It’s this same lack of logic that enables liberals to keep pushing for higher minimum wage ignorant of the fact it just prices people out of the labor market. Sure morons, set minimum wage at a living wage standard and see how many more millions of people will never get a job because their labor is not worth that much.

    Further how do you compare a retailer to fast food without adjusting for margins? What good does it do to put companies out of business claiming your trying to insure more people? How many people does a close business insure?

  24. I think, Barry, that with scalability, you refer (at least in part) to what I refer to as standardizability – and whatver you call it, that is the absolute key issue that a lot of people expecting the solution of this particular problem (if not solutions for most problems, in the case of libertarians) from the famous invisible hand.

    Being treated at a community hospital for a severe pneumonia is a nonstandardizable service. Yes, it could be made more standardizable if you would create a pneumonia hospital (like a specialty hospital, e.g. cardiac or orthopedic clinic), but that would work only in very densely populated areas for a very limited number of HC services. Health care services require highly coordinated (and highly flexible) interactions of multiple professionals and various services to create an extremely individualized service.
    Most HC services are NOT comparable to an airline seat which is not really an individualized product, or a car which is not one either, despite all the multiple options that one can pick when ordering. LASIK would be an exception. The best comparison for most HC services would be a legal team helping you with a complex court case – there you have a similar cooperation of lawyers, paralegals, clerks, expert witnesses … you can maybe standardize a divorce, but not a reasonable legal defense. And you can standardize certain HC services such as LASIK or high volume subservices such as MRI, but you will never be able to standardize care for a diabetic with renal failure who undergoes CABG.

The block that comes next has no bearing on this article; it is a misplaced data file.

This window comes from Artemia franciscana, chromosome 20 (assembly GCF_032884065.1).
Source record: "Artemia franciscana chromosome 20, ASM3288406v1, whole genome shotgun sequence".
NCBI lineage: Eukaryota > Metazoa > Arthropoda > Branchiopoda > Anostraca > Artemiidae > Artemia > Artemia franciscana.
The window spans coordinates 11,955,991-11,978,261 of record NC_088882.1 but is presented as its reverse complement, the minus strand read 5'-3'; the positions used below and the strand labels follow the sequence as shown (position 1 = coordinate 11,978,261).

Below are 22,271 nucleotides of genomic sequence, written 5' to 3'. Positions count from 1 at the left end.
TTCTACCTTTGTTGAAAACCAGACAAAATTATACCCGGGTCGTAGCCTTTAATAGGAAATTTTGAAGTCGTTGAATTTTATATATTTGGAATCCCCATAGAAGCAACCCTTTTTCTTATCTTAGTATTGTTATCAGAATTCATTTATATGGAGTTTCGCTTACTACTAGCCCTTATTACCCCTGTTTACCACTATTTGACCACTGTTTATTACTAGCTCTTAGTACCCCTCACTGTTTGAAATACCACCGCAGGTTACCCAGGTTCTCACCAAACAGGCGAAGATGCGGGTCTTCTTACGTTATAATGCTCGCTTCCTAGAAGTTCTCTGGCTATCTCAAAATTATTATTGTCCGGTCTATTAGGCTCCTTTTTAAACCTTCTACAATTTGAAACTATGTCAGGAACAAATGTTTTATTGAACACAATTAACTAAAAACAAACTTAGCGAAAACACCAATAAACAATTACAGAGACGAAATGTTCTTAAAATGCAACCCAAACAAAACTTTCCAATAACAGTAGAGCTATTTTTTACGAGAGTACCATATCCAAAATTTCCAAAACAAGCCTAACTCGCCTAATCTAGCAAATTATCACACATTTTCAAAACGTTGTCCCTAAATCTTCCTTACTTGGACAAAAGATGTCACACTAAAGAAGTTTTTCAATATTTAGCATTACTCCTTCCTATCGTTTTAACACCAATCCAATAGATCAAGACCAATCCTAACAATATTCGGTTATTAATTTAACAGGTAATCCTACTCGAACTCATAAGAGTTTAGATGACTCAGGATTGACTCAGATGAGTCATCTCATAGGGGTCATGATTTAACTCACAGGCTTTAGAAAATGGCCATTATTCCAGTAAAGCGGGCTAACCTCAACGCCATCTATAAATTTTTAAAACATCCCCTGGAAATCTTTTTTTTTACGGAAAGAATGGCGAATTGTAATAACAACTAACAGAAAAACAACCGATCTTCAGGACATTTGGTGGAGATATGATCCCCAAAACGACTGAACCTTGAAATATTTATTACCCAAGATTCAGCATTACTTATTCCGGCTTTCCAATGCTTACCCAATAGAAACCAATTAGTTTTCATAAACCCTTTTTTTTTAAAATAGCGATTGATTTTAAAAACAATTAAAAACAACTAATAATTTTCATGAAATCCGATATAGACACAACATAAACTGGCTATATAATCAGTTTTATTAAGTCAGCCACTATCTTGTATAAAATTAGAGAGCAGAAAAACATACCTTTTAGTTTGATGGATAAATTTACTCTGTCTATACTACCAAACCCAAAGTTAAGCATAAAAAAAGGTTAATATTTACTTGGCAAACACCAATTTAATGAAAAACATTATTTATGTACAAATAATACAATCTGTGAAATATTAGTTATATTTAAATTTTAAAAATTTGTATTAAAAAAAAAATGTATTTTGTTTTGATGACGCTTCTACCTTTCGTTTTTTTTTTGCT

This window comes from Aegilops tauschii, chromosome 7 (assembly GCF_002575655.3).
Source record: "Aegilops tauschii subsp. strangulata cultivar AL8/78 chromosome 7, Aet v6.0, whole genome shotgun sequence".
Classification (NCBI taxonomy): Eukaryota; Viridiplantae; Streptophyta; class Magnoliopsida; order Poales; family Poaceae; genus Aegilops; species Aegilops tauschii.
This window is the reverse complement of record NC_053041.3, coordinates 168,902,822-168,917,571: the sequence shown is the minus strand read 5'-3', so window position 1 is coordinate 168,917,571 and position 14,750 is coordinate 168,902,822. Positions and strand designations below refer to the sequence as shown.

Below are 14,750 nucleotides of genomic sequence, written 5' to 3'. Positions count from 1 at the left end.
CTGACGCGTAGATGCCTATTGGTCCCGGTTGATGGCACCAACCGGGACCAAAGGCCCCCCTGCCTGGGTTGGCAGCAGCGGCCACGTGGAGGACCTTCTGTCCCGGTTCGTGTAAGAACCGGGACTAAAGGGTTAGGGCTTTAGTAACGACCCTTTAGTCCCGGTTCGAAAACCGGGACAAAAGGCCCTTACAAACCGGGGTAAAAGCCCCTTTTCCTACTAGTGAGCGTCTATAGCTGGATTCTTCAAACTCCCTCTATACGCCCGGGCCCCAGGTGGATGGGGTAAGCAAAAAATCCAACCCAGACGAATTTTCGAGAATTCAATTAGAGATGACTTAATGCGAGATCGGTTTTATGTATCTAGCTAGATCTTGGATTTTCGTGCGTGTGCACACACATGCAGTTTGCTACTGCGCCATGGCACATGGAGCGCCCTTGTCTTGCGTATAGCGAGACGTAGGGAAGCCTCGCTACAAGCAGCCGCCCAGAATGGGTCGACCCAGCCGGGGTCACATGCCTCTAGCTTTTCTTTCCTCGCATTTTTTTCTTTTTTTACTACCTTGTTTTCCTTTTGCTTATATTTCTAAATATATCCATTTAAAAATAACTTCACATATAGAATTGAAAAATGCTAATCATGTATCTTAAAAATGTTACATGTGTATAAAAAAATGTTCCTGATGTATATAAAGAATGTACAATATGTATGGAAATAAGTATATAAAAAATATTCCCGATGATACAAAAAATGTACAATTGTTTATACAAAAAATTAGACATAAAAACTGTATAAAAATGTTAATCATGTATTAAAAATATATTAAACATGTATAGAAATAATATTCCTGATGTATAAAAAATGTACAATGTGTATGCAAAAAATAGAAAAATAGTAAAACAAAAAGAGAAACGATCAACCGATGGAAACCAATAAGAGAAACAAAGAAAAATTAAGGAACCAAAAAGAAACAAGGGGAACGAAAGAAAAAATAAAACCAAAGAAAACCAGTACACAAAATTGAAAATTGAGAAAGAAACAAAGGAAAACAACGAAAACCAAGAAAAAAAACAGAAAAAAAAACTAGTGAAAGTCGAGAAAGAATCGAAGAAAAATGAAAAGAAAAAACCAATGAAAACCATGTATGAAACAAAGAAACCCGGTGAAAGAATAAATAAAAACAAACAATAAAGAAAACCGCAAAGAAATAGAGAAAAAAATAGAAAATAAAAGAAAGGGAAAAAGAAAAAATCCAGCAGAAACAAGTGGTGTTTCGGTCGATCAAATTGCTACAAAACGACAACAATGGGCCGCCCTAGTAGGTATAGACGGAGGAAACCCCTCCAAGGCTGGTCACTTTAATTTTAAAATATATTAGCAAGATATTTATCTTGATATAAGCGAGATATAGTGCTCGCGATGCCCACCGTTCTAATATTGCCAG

25. Dr. Mike,
    Please understand that I don’t think this model is conducive to either patient health or anything else that may be considered positive. However, Walmart is a corporation and as such it needs to make money and since there is a pain point here, there is also an opportunity for a savvy entrepreneur.
    If you follow the public narrative on how medicine should be practiced, you will see that there is a constant push to delegate primary care down to untrained resources under the heading of “team care” or “managed care”. Most visits do not require procedures and theoretically can be performed by non-physicians. All the computerized evidence-based, decision support, checklists, protocols and whatever contraptions they will come up with next, can allow a technician to see patients and manage chronic, known and previously identified conditions. There is of course no comparison to an actual doctor visit, but I believe this is what level 1 primary care will become. Level 2 primary care care may be provided by telemedicine and level 3, which includes minor procedures, will be referred to an actual doctor. If they succeed in keeping most patients at level 1, some patients at level 2 and only a few at level 3, they will make money. I am sure they will make people sign forms releasing Walmart from any liability.
    This is what industrialized medicine looks like. At one time people would not have been able to conceive buying a suit off the rack. It was a very personal affairs, with a real tailor, pins and minute adjustments to fit just right. Some people still have suits made that way. The same people will also have doctors care for them. The rest of us will go to Walmart for suits, medical care and canned tuna.

  26. Nate –
    What’s the source for these numbers? They are interesting and I’ve never seen them before. Thanks.

  27. I wonder how well these clinics do on collecting from insurers, with co-pays, deductibles, HSAs, non-covered services, etc.